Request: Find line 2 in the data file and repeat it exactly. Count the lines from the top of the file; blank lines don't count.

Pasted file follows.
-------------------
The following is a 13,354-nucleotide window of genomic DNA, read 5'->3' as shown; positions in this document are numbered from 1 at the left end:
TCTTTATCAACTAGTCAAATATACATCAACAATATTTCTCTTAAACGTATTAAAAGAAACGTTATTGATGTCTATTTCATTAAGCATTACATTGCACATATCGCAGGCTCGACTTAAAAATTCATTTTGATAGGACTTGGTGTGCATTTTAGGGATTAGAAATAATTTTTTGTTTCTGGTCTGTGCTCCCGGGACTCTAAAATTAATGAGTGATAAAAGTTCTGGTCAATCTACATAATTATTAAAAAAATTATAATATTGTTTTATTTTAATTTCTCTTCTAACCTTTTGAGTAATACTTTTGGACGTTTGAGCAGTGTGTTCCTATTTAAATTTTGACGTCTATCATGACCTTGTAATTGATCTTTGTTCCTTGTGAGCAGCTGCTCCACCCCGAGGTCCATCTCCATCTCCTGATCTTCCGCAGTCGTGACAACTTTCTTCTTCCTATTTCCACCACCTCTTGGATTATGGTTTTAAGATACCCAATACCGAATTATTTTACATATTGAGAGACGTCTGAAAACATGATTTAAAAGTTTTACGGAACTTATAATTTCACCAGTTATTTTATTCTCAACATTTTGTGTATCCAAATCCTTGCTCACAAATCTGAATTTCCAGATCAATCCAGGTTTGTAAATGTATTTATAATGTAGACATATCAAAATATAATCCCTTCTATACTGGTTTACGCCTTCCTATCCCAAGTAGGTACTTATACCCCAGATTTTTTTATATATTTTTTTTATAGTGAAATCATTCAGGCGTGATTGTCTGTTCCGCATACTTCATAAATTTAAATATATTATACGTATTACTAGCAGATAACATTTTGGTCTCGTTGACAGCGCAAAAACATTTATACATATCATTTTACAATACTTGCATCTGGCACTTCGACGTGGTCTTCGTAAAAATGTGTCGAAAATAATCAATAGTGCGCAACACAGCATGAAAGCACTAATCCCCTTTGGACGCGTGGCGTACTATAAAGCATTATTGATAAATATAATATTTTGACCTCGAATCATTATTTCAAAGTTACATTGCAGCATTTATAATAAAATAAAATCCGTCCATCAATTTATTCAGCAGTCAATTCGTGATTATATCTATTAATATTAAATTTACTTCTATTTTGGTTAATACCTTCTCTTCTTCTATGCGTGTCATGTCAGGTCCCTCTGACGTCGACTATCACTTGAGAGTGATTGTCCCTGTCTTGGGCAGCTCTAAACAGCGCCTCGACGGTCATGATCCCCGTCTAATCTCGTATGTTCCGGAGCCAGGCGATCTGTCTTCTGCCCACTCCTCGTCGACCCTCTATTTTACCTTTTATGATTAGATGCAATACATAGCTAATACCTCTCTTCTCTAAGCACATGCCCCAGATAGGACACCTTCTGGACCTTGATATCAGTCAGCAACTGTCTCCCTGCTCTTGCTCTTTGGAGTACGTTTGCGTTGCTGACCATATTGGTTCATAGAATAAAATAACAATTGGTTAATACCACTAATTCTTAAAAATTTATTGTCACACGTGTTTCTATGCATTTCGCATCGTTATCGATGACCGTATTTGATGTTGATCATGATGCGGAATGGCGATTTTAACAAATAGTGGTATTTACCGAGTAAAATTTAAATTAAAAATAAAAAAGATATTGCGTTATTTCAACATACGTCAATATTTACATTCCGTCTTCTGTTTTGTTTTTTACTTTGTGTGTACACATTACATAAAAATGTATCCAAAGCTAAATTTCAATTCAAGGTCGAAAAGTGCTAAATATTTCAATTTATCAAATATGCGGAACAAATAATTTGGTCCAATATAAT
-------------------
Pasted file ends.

TCTTTATCAACTAGTCAAATATACATCAACAATATTTCTCTTAAACGTATTAAAAGAAACGTTATTGATGTCTATTTCATTAAGCATTACATTGCACATATCGCAGGCTCGACTTAAAAATTCATTTTGATAGGACTTGGTGTGCATTTTAGGGATTAGAAATAATTTTTTGTTTCTGGTCTGTGCTCCCGGGACTCTAAAATTAATGAGTGATAAAAGTTCTGGTCAATCTACATAATTATTAAAAAAATTATAATATTGTTTTATTTTAATTTCTCTTCTAACCTTTTGAGTAATACTTTTGGACGTTTGAGCAGTGTGTTCCTATTTAAATTTTGACGTCTATCATGACCTTGTAATTGATCTTTGTTCCTTGTGAGCAGCTGCTCCACCCCGAGGTCCATCTCCATCTCCTGATCTTCCGCAGTCGTGACAACTTTCTTCTTCCTATTTCCACCACCTCTTGGATTATGGTTTTAAGATACCCAATACCGAATTATTTTACATATTGAGAGACGTCTGAAAACATGATTTAAAAGTTTTACGGAACTTATAATTTCACCAGTTATTTTATTCTCAACATTTTGTGTATCCAAATCCTTGCTCACAAATCTGAATTTCCAGATCAATCCAGGTTTGTAAATGTATTTATAATGTAGACATATCAAAATATAATCCCTTCTATACTGGTTTACGCCTTCCTATCCCAAGTAGGTACTTATACCCCAGATTTTTTTATATATTTTTTTTATAGTGAAATCATTCAGGCGTGATTGTCTGTTCCGCATACTTCATAAATTTAAATATATTATACGTATTACTAGCAGATAACATTTTGGTCTCGTTGACAGCGCAAAAACATTTATACATATCATTTTACAATACTTGCATCTGGCACTTCGACGTGGTCTTCGTAAAAATGTGTCGAAAATAATCAATAGTGCGCAACACAGCATGAAAGCACTAATCCCCTTTGGACGCGTGGCGTACTATAAAGCATTATTGATAAATATAATATTTTGACCTCGAATCATTATTTCAAAGTTACATTGCAGCATTTATAATAAAATAAAATCCGTCCATCAATTTATTCAGCAGTCAATTCGTGATTATATCTATTAATATTAAATTTACTTCTATTTTGGTTAATACCTTCTCTTCTTCTATGCGTGTCATGTCAGGTCCCTCTGACGTCGACTATCACTTGAGAGTGATTGTCCCTGTCTTGGGCAGCTCTAAACAGCGCCTCGACGGTCATGATCCCCGTCTAATCTCGTATGTTCCGGAGCCAGGCGATCTGTCTTCTGCCCACTCCTCGTCGACCCTCTATTTTACCTTTTATGATTAGATGCAATACATAGCTAATACCTCTCTTCTCTAAGCACATGCCCCAGATAGGACACCTTCTGGACCTTGATATCAGTCAGCAACTGTCTCCCTGCTCTTGCTCTTTGGAGTACGTTTGCGTTGCTGACCATATTGGTTCATAGAATAAAATAACAATTGGTTAATACCACTAATTCTTAAAAATTTATTGTCACACGTGTTTCTATGCATTTCGCATCGTTATCGATGACCGTATTTGATGTTGATCATGATGCGGAATGGCGATTTTAACAAATAGTGGTATTTACCGAGTAAAATTTAAATTAAAAATAAAAAAGATATTGCGTTATTTCAACATACGTCAATATTTACATTCCGTCTTCTGTTTTGTTTTTTACTTTGTGTGTACACATTACATAAAAATGTATCCAAAGCTAAATTTCAATTCAAGGTCGAAAAGTGCTAAATATTTCAATTTATCAAATATGCGGAACAAATAATTTGGTCCAATATAAT